Passion 2012: When Worship Fuels Mission

I’ve always been a fan of the Passion movement started by Louie Giglio. The movement started about 15 years ago, and its hallmark has always been the cool conferences gathering thousands of college-aged students from around the country along with the fantastic music they’ve produced. Their worship leaders are recording artists and songwriters who have written and produced songs for the church, many of which we sing each Sunday. Over the years, I’ve collected my fair share of Passion albums (often times live recordings of the fresh music played at the annual conferences). Here’s a promo for this past conference:

As with any good musical influence, their music has evolved over the years. What has been more inspiring, however, is seeing their theology grow with their music. I believe that it was John Calvin who said that if you show me the music of the church, I will show you her theology. The theology of this movement has always been about reclaiming a biblical, God-centered faith in Jesus, and the music has reflected that, but in recent years, the conferences have also been about taking worship into the streets – that is, doing something now about the world that we proclaim God rules over.

More than music, Passion has become a force uniting a generation to take seriously the call of the Gospel and its demands for the way we live in this world. This year, the focus was on ending human slavery. I have several thoughts concerning the over-optimism and borderline brash arrogance that says, “we will end slavery in our generation.” And I’m conflicted because I love their vision and boldness. Better to attempt to end slavery and fail than to sit back and do nothing because you know you’ll fail. They raised over 3 million dollars in 4 days to fund 6 projects to end slavery. (Hopefully, they won’t be paying 14.9%+ of that back in interest fees to credit card companies!) I also hope that a small percentage of these 45,000+ attendees will go beyond just giving gifts. Charity can be toxic according to Robert Lupton if it is not done with humility and understanding. Still, 3 million is 3 million. It makes me wonder if all this money is out there, why isn’t the church doing more and doing it more often? I suppose I need to start by asking myself that question first <sigh>!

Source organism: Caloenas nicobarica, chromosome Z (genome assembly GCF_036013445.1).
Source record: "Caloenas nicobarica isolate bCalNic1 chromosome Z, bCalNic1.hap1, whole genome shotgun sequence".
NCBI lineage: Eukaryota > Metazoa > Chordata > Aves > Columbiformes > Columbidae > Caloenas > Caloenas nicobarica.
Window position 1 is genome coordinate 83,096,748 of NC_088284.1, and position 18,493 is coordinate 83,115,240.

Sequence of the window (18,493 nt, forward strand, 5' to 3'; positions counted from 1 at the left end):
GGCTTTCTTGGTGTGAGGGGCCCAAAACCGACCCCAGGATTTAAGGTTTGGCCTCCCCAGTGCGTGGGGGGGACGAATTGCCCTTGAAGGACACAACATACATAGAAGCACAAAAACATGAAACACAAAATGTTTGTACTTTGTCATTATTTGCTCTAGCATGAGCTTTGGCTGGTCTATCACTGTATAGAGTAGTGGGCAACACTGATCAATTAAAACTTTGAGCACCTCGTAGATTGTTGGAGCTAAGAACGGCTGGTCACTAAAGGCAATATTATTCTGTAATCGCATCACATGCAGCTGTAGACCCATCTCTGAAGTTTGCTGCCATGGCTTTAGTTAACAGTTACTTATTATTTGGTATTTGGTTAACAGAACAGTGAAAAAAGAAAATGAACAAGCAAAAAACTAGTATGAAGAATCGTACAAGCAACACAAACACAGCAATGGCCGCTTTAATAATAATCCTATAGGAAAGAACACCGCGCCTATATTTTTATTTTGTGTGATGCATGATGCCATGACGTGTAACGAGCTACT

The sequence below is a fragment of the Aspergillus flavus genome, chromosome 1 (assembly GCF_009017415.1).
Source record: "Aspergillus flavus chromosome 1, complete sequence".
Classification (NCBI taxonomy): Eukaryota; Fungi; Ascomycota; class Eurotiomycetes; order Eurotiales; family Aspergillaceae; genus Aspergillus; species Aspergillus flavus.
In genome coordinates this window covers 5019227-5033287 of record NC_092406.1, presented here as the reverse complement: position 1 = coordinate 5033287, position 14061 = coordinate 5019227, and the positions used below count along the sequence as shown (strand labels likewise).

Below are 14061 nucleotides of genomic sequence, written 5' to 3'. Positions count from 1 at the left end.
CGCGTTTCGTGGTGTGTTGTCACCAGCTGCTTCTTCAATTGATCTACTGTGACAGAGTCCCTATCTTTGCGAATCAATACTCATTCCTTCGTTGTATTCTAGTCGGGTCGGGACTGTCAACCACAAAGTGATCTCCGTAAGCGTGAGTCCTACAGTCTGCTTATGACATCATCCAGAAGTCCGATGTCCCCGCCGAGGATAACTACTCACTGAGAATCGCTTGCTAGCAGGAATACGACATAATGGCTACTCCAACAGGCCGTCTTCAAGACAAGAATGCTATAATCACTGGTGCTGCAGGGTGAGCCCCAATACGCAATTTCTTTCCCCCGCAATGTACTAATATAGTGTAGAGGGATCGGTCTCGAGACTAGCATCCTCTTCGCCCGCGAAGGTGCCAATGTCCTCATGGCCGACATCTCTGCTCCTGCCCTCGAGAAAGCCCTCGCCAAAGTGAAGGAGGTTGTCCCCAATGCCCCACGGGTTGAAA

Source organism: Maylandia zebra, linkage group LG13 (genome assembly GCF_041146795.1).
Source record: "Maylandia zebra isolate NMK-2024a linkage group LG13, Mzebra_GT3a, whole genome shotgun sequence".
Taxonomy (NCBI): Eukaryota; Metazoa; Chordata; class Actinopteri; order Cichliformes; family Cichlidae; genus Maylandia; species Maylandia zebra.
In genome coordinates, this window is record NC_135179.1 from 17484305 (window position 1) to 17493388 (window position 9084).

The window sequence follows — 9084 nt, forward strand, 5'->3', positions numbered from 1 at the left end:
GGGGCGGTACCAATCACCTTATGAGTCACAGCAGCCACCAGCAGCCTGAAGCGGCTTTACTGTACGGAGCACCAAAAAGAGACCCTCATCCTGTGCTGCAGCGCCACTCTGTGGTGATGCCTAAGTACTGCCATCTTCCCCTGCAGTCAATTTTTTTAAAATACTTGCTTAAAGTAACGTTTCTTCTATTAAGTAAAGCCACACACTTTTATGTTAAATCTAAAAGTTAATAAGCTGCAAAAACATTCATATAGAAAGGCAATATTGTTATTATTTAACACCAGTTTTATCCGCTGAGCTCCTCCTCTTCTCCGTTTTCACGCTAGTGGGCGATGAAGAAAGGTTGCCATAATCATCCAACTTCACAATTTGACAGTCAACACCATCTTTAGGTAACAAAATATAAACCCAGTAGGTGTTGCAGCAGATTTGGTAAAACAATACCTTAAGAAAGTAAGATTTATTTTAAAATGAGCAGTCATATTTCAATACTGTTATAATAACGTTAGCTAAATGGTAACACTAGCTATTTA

I thoroughly enjoyed this past conference albeit I participated online watching live streaming sessions by myself or with my college students. I was challenged and inspired, but also left wondering, “what now?” Now that the music is recorded, the concert stage struck, the shirts sold, and the 45,000 back to being anonymous on their campuses, what about the 27 million slaves?

It’s a bigger question than I can answer, so I’ll simply say this – I love the Passion movement because their worship of God through music, through preaching actually fueled their mission to save slaves. I think that’s exactly the way it should be. Even CNN noticed.

What about you? What do you think about the Passion movement? Leave a comment.

2 thoughts on “Passion 2012: When Worship Fuels Mission

  1. What an amazing week! I was just scrolling down the comments following an article about the money and awareness raised at Passion 2012, and started to think about this as I read lots of skeptical ones. In a country where billions of dollars can be thrown around like pocket change, a $3 million fund probably looks pretty insignificant. After all, it amounts to about 11 cents given for every slave in the world. I hope it will achieve some great things for many people, but in the tremendous world of oppression it may not go very far. I don’t think it would be a stretch to say that a large majority, myself included, of the 40-something thousand students at Passion have no idea what kind of effort it would take to end slavery during our lifetime. But I definitely agree that it’s better to get started than to sit by passively in the anticipation of failure.

    While the CNN story is great, it might give our world the idea that these finite efforts were the center of our focus during the week. But I hope that we will bring a different story. I think Francis Chan hit the nail on the head when he said that the solution to human trafficking is making disciples. Raising some money will rescue some prisoners and restore some lives to freedom – and that is awesome! But not even a $700 billion stimulus plan could kill the corruption that produces the demand for human enslavement. No amount of police forces, safe houses on trafficking borders, and legislation can hinder the lust for power and pleasure that drives this whole problem. The only thing that can destroy slavery at its source is the freedom from sin and the freedom to love that come through Jesus Christ.

    So “what now?” I truly hope that the constant messages of freedom throughout the week will wake people up to see God’s love for justice and peace and righteousness. But even greater is my hope that the 45,000 (again including myself) will not walk away without grasping the importance of sharing the gospel of Christ. Because only when we do that will we start to make eternal progress in the battle against slavery. So as Louie charged us at the end of the conference, we should imitate Paul’s attitude when he prayed that “words may be given to me so that I will fearlessly make known the mystery of the gospel” (Ephesians 6:19).

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